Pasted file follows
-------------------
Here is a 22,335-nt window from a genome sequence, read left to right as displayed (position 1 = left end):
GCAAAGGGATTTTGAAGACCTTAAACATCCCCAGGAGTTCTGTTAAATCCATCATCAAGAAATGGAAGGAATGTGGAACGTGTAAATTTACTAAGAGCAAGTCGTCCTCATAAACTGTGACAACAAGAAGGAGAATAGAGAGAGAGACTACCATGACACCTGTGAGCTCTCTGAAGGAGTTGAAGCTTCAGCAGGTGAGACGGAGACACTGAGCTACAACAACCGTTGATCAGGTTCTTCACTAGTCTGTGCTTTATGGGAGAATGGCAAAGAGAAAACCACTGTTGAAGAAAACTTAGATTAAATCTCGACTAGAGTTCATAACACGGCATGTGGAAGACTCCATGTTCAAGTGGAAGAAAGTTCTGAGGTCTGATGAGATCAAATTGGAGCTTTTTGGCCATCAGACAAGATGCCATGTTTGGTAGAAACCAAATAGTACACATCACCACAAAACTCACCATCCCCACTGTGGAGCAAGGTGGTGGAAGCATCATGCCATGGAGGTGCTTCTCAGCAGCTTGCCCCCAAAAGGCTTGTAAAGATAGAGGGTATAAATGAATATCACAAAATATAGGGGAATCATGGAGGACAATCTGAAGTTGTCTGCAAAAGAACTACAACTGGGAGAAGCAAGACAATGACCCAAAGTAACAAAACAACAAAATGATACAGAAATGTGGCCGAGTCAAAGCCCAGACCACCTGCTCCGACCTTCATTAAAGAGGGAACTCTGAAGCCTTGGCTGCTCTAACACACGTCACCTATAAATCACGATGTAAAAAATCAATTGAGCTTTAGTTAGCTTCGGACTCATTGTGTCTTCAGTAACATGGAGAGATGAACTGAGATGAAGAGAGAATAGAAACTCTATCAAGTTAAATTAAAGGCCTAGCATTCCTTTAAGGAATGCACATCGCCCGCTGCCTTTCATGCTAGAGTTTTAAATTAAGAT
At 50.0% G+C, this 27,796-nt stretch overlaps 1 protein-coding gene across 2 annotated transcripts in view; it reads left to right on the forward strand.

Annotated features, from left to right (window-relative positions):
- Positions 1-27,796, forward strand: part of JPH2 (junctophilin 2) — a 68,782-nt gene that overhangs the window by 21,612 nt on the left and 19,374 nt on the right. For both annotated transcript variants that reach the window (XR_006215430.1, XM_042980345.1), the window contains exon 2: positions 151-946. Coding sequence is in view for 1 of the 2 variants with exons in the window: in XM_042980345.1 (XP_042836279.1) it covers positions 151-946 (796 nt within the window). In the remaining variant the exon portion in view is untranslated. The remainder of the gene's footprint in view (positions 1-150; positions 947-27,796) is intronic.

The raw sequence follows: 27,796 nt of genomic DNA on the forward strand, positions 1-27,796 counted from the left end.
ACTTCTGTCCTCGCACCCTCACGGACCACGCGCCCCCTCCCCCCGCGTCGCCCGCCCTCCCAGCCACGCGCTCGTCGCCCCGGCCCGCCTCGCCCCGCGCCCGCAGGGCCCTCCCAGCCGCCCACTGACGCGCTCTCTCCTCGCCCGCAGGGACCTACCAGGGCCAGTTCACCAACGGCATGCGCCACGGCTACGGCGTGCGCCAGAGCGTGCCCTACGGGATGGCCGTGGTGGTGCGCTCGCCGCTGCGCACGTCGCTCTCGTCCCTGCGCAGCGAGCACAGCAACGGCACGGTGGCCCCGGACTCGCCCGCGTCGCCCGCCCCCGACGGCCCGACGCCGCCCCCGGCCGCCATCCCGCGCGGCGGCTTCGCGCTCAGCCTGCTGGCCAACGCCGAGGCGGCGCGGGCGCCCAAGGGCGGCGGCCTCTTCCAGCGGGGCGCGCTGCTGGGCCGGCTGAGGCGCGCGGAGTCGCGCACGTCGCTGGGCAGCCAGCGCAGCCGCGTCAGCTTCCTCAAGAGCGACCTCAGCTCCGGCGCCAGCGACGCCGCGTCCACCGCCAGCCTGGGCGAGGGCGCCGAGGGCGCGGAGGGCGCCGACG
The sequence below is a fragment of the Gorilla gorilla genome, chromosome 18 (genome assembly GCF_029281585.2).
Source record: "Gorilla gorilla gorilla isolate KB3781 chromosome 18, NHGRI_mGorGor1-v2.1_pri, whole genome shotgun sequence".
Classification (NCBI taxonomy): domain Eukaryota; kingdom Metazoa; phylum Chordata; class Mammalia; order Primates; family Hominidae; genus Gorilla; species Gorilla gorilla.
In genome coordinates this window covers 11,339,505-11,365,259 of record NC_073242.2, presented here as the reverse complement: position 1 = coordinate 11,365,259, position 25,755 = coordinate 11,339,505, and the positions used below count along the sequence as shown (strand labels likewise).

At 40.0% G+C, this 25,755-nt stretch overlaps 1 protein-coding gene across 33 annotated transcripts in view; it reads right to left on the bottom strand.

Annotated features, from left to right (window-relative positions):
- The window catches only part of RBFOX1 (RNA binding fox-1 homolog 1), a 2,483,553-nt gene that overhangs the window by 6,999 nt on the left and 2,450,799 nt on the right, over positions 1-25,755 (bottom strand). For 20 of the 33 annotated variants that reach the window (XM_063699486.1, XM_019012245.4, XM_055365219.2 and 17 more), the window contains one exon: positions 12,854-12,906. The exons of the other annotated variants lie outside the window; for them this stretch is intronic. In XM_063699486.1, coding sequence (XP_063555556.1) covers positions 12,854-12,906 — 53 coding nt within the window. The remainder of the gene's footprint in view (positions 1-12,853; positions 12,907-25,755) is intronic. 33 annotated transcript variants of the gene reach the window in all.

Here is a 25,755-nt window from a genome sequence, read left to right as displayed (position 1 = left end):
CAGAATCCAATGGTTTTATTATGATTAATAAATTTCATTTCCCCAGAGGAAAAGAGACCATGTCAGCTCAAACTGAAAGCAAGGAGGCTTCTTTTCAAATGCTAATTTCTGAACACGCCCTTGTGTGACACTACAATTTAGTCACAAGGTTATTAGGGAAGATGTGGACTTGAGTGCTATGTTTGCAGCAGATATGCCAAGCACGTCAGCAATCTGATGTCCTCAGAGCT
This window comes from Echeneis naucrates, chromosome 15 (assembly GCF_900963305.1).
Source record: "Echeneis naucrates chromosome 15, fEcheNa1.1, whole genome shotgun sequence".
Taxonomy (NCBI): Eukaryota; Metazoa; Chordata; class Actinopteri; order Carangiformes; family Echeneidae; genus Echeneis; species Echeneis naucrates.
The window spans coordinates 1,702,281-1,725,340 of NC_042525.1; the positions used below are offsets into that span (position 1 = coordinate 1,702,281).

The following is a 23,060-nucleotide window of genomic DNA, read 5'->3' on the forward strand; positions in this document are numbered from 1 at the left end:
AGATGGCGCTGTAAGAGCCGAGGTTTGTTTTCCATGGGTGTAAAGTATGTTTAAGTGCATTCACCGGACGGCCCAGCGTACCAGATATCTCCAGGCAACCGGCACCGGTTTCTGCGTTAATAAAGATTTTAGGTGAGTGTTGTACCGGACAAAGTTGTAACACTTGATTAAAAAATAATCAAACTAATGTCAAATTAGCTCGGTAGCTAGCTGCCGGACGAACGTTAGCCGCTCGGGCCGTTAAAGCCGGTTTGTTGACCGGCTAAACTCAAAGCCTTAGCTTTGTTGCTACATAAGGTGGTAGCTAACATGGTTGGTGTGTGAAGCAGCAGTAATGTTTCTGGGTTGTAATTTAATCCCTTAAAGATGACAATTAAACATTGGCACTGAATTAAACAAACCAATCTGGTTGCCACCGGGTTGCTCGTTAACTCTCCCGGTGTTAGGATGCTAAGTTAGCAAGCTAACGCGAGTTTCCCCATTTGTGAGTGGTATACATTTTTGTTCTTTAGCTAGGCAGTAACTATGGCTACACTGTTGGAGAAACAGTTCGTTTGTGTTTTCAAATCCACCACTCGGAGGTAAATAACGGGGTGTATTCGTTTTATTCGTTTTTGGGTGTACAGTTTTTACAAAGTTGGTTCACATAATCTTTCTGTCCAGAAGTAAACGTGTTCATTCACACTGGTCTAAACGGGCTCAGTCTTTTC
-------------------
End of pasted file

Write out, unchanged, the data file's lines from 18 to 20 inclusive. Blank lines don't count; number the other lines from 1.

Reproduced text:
Source record: "Echeneis naucrates chromosome 15, fEcheNa1.1, whole genome shotgun sequence".
Taxonomy (NCBI): Eukaryota; Metazoa; Chordata; class Actinopteri; order Carangiformes; family Echeneidae; genus Echeneis; species Echeneis naucrates.
The window spans coordinates 1,702,281-1,725,340 of NC_042525.1; the positions used below are offsets into that span (position 1 = coordinate 1,702,281).